Boise in December: My kind of town, even though San Jose State lost its Bowl Game

Boise in December: My kind of town, even though San Jose State lost its Bowl Game

in Community

For the Bay Area’s only bowl team this year, the nightmare before Christmas started with 6:36 left in the first quarter of the Famous Idaho Potato Bowl. After a second quick touchdown put the Spartans ahead, 13-0, the Eagles of Eastern Michigan blocked the extra-point attempt and ran the ball all the way back. Their two points were the first of 33 before San Jose State scored again. Final tally: 41-27.

So much for the December 20 ballgame, which attracted dozens of spectators. The announced attendance was 10,122. I can vouch for the 122. As for the other 10,000, let’s just say the two marching bands might have outnumbered the fans. Definitely so if you count the ensembles’ dancers and flag-twirlers.

Maybe the weather played a part. The 1:30 gametime temperature was 25 degrees on a day that started at 15. I suspect the cold had something to do with San Jose State’s problems on offense after its initial outburst. Quarterback Chevan Cordeiro passed for 366 yards and three touchdowns but also threw two interceptions and endured several dropped balls.

That said, Eastern Michigan’s defensive line adjusted well after San Jose State’s first two scores. The Eagles also stuck with their man-to-man pass coverage, which eventually clicked. Eastern Michigan’s second interception, by cornerback Joshua Scott in the endzone off San Jose State wide receiver Elijah Cooks on a trick play, crushed a promising Spartan drive with 3:25 to go in the first half.

In posting a mild upset (the oddsmakers favored San Jose State by around three-and-a-half points), Eastern Michigan played the better game. Yet few could deny the conditions gave a distinct advantage to the team from Ypsilanti.

Even so, my wife and I enjoyed the afternoon, especially in the glassed-in press box, where I took notes and Sue served as my eyes. (“Honey, who broke up that pass?”) It’s a secret only from the DMV that I don’t see well. And the press section at Albertsons Stadium on the Boise State University campus is just slightly higher than the observation deck at the Empire State Building.

But we stayed warm, and the press box meal was terrific—chili, pulled pork and—no surprise—a loaded baked potato, as if to remind us where we were. According to its website, the Famous Idaho Potato Bowl is “the longest-running cold weather bowl game in college football.” No further comment.

But, hey—Boise. Strangers smiled and said hello. The desk clerk at Hotel 43—so named because Idaho became the nation’s 43rd state—was informed and friendly. The bartender texted his father on my behalf to ask his favorite fly-fishing spots. The bowl game’s staff was gracious and helpful. What a concept.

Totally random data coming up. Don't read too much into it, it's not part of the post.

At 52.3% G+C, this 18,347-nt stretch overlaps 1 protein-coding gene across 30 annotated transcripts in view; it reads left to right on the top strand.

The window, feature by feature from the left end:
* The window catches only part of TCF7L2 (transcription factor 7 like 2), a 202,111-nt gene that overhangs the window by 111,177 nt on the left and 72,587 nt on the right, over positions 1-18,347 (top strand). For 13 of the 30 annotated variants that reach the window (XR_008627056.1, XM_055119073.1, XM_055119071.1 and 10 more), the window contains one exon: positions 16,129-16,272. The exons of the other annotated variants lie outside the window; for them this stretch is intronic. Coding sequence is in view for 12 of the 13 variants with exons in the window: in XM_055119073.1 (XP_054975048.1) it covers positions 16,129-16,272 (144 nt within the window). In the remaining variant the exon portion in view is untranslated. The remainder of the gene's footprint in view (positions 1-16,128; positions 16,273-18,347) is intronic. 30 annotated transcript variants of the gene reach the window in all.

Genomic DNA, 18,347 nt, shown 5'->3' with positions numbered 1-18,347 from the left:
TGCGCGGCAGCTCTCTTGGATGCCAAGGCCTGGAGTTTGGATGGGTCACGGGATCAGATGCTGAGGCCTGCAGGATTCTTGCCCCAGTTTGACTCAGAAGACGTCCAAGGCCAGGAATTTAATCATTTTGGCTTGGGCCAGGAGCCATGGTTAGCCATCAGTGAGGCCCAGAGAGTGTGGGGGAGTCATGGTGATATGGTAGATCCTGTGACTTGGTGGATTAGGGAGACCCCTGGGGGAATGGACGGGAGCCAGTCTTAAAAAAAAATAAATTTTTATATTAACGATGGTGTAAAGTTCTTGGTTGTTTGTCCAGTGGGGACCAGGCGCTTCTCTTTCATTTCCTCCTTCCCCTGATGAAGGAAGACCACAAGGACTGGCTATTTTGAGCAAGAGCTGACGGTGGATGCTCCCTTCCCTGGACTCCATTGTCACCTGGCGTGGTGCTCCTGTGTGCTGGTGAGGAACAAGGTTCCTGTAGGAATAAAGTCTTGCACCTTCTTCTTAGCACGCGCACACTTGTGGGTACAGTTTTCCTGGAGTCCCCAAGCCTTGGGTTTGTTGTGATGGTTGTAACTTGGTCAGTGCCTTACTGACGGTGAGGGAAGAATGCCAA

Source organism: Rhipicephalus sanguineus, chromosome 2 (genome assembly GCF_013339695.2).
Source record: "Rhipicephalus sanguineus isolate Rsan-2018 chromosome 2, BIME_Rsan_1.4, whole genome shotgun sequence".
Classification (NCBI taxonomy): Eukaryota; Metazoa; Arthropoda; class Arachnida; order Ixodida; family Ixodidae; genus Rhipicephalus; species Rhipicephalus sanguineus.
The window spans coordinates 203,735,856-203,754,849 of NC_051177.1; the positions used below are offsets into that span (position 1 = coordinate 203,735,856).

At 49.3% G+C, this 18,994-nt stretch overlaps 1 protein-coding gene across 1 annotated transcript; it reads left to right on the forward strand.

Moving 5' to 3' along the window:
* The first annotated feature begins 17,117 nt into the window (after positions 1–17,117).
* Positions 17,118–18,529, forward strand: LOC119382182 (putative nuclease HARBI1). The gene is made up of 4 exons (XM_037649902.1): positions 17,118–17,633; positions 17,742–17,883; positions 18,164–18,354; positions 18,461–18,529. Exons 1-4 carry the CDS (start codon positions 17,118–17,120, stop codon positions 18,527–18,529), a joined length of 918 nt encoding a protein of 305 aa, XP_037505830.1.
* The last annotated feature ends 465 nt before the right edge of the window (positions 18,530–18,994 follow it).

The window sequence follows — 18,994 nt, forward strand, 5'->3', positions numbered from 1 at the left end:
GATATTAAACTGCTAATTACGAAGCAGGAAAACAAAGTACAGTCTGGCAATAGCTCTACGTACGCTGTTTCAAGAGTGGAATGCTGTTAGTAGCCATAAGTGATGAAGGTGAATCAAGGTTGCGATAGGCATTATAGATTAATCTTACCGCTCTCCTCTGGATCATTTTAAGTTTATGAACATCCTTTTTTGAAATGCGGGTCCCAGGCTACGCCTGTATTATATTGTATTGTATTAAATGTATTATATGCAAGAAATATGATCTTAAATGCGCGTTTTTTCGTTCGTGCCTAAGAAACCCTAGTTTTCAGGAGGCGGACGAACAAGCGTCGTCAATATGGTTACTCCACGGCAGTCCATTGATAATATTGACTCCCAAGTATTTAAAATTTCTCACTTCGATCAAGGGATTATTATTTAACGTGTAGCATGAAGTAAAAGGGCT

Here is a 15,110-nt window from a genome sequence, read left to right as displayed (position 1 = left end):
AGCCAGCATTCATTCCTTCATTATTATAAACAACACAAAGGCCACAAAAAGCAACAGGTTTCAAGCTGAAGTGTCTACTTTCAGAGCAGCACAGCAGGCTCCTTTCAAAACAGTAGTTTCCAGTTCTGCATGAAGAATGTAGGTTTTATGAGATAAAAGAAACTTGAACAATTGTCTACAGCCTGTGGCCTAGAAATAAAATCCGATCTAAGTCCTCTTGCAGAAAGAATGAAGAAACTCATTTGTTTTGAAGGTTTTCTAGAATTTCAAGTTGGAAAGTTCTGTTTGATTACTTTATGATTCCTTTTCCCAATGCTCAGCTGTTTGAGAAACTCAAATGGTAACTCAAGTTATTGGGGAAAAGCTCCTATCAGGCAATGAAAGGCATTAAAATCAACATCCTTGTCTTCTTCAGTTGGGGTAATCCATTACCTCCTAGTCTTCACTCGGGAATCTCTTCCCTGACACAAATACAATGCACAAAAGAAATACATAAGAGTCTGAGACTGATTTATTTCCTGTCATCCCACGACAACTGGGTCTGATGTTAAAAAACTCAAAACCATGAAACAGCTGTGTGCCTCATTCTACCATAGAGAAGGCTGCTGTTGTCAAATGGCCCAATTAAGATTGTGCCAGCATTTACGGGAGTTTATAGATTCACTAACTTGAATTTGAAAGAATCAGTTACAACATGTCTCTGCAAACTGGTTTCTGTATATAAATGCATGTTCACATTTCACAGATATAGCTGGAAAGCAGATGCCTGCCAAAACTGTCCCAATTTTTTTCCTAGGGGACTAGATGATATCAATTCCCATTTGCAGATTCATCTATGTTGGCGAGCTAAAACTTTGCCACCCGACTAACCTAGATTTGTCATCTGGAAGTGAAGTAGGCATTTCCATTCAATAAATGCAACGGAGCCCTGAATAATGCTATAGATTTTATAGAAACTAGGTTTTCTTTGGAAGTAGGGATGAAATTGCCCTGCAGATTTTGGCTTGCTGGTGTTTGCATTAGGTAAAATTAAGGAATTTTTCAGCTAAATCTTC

And, again, the food around town was excellent and served with genuine care: A perfectly medium-rare burger at a brewpub, four-dozen Puget Sound mussels simmered in a garlic-laden curry broth, more variations on Eggs Benedict than the 49ers have backup quarterbacks, and, on the final morning, the piece de resistance—chicken-fried steak covered in sausage gravy, along with hashbrowns and two eggs over easy. The late Dan Jenkins of Sports Illustrated (and the author of the hilarious football novel, “Semi-Tough”) was known as a chicken-fried steak aficionado. He would have approved. Then again, if I ate that way all the time, I might also become “late,” and soon.

We toured the Idaho State Museum, which provided a straightforward account of conflicts between settlers and Native Americans. It also described how the state was built on mining, logging and agriculture (potatoes, remember?), industries that today don’t make Idaho’s top five.

A life-sized Marilyn Monroe cutout depicted her in a Miss America-like costume that promoted those potatoes. I laughed when the museum portrayed the great musician Carole King, a native New Yorker, as an “Idaho songwriter.” Later, I looked it up. King moved to Idaho in 1977 and remodeled a sprawling lodge near the Salmon River. So there.

We caught just a little entertainment—a jazz guitarist and a bass player in the hotel bar—and they were better than your average lounge band. I was more intrigued, however, by another local group. During San Jose State’s party at the pub, I bumped into a drummer who said he was the only gentile in an outfit called “The Moody Jews” (a play on the longtime British rock band, The Moody Blues). He told me their repertoire included klezmer and other traditional Jewish music, as well as tunes written by composers such as George Gershwin and Irving Berlin.

And then, only in America: The drummer, Grant Green, and his wife, Annie, were eating dinner before the almost-all-Jewish band’s performance across the street—at the Egyptian Theatre. The venue is also a movie house, and the next day the marquee advertised an eye-catching triple bill: “How the Grinch Stole Christmas,” “White Christmas” and “Die Hard.”

I am not making this up.

But: To my wondering ears, Sue explained that “Die Hard” is sometimes considered a Christmas film because it takes place at the holidays. If that’s true, then I turn again to Sports Illustrated, this time to present the clear winner for “This Week’s Sign That The Apocalypse Is Upon Us.”

We skipped the movies. But, overall, the trip was a delight. Maybe the best part for two people who fly too much: We got out just before the deadly blizzard that covered much of the country. Still, I’m looking forward to going back—in the summer, with my fly rod, before that bartender can share his father’s secrets with everyone else.